Jackman and Hathaway save flashy 'Les Miserables'
By Glenn Kenny, Special to MSN Movies
Quite a few years ago, a colleague of mine recounted how he, at the behest of a spouse, had gone to see the Broadway stage production of the mega-musical "Les Miserables." Having been able to procure only relatively inexpensive seats, the pair was situated in an upper balcony of the theater, from where, he reported with some bemusement, the spectacle looked like "a football game in which the players were wearing early 19th-century French costumes."
Were my friend inclined to catch up on the show again (which he's likely not, even out of base curiosity) the new motion picture version of it might be less alienating on a certain level. Director Tom Hooper, whom we last saw receiving a Best Director Oscar for the "distinguished" and somewhat popular "The King's Speech," brings the action right up to the front, as it were. And what action!
This musical is, as many of you know, based on an epic novel by Victor Hugo, who was to the depiction of suffering French people what Charles Dickens was to the depiction of suffering British people, and between poverty, fomenting revolution, corruption and personal obsession, there's plenty of suffering here. Suffering with singing! The huge cast apparently did all of their own singing on the set, and their commitment shows. But commitment goes only so far in certain respects. Only Hugh Jackman, who plays the story's hero of a thousand economic conditions, Jean Valjean, and Anne Hathaway, who plays the unfortunate factory girl turned working girl, Fantine, bring real musical-theater chops to their efforts. Russell Crowe, who plays Inspector Javert, who watched over the imprisoned Valjean and is incredibly vexed to encounter him as a successful civil servant many years later, once sang in a kind of pub-rock band, and it shows: Whenever he opens his mouth, he brings to mind the gruff ambition of one of the rock singers on the original recording of "Jesus Christ Superstar." Also, singing seems to take up so much of his concentration that he really isn't able to do anything too much about his character. Not so Jackman, who should get a Nobel Prize for the way he carries pretty much this whole undertaking on his shoulders, so protean and virile is his singing and acting throughout.
Hooper was, I gather, similarly impressed by Jackman, and by the rest of his cast, because he quite often brings his camera quite close to them. During many of the songs, in which this character or that might be confiding to someone unseen his or her hopes and fears and despairs, Hooper frames that character in a medium close-up that begins in a stationary position and then backs away as the singing character walks forward, for some reason. Maybe the character is putting across his or her point by being in motion while singing louder. Hooper pulls this move an awful lot, and its effect is interesting maybe once, and then it gets to be a drag. (I was reminded of Joshua Logan's disastrous strategy for handling Cinemascope dimensions in his movie version of "Camelot," which was to fill up half the frame with a gigantic close-up of the singer/actor's face with a kind of undifferentiated field of castle-brown in soft focus taking up the other half of the screen. OK, Hooper's signature shot isn't nearly so awful, but the fact that it reminded me of Logan says something.)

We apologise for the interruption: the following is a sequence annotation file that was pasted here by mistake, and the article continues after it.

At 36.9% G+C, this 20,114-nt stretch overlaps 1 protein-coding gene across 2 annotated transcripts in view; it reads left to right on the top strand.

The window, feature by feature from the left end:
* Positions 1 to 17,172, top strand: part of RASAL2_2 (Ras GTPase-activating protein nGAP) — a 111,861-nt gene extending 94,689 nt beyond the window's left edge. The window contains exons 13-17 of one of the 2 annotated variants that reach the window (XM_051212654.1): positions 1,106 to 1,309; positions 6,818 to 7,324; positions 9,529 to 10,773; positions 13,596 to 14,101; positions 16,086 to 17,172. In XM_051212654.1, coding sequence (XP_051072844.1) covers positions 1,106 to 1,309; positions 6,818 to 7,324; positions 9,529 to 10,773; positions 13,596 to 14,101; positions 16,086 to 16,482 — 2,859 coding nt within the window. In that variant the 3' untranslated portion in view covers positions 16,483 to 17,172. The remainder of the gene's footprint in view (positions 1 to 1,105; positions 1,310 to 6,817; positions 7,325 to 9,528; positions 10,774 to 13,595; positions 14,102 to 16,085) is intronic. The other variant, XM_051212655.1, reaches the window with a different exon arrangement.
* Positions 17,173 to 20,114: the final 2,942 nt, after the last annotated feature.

I admit here that it's somewhat doubtful that anyone who's cherished the stage musical, or the cast recordings of it, or the cover versions of "I Dreamed a Dream" and such by Susan Boyle and no doubt many others are going to be particularly bothered by this cinematographic filigree. It's quite likely that they'll be highly impressed by the largely gargantuan production design and costuming and by the fact that the large cast does all of its own singing and that the singing was largely performed live. I myself was a little miffed that the production design was bolstered by a lot of CGI effects and that the first shot of Inspector Javert looked literally like an outtake from last year's motion-capture-animation "Tintin" movie. I was also undelighted with a chase scene in which Valjean and his adopted daughter Cosette elude Javert in a chase around "the north gate of Paris" that is so bereft of credible spatial relationships that it might as well have been enacted in the rafters of that theater in which much of the newfangled screen adaptation of "Anna Karenina" is largely set.
And it is not as if my film-critic carping is any match for the innate sweep of the story, or for the ever-building grandeur of the score and the songs (the music is by Claude-Michel Schönberg, no relation whatsoever to the 12-tone guy), or, again, the commitment of the performers. Still not to be a Johnny One-Note about it or anything, but as someone whose taste in show tunes is more aligned with the era of Ziegfeld and the Schuberts than that of the super-productions of Cameron Mackintosh (this and "Miss Saigon" are two of the theatrical impresario's biggest), I don't get much out of the songs that are, all production value aside, the things that have to sell this iteration of Hugo's epic.
But such is merely my own darn taste. Most of the show's partisans I've encountered have been pretty high on the movie version. But I do wonder if the rousing choir that asks, "Will you join in our crusade?" is going to be able to win many further converts.
Glenn Kenny is chief film critic for MSN Movies. He was the chief film critic for Premiere magazine from 1998 to 2007. He contributes to various publications and websites, and blogs at http://somecamerunning.typepad.com. He lives in Brooklyn.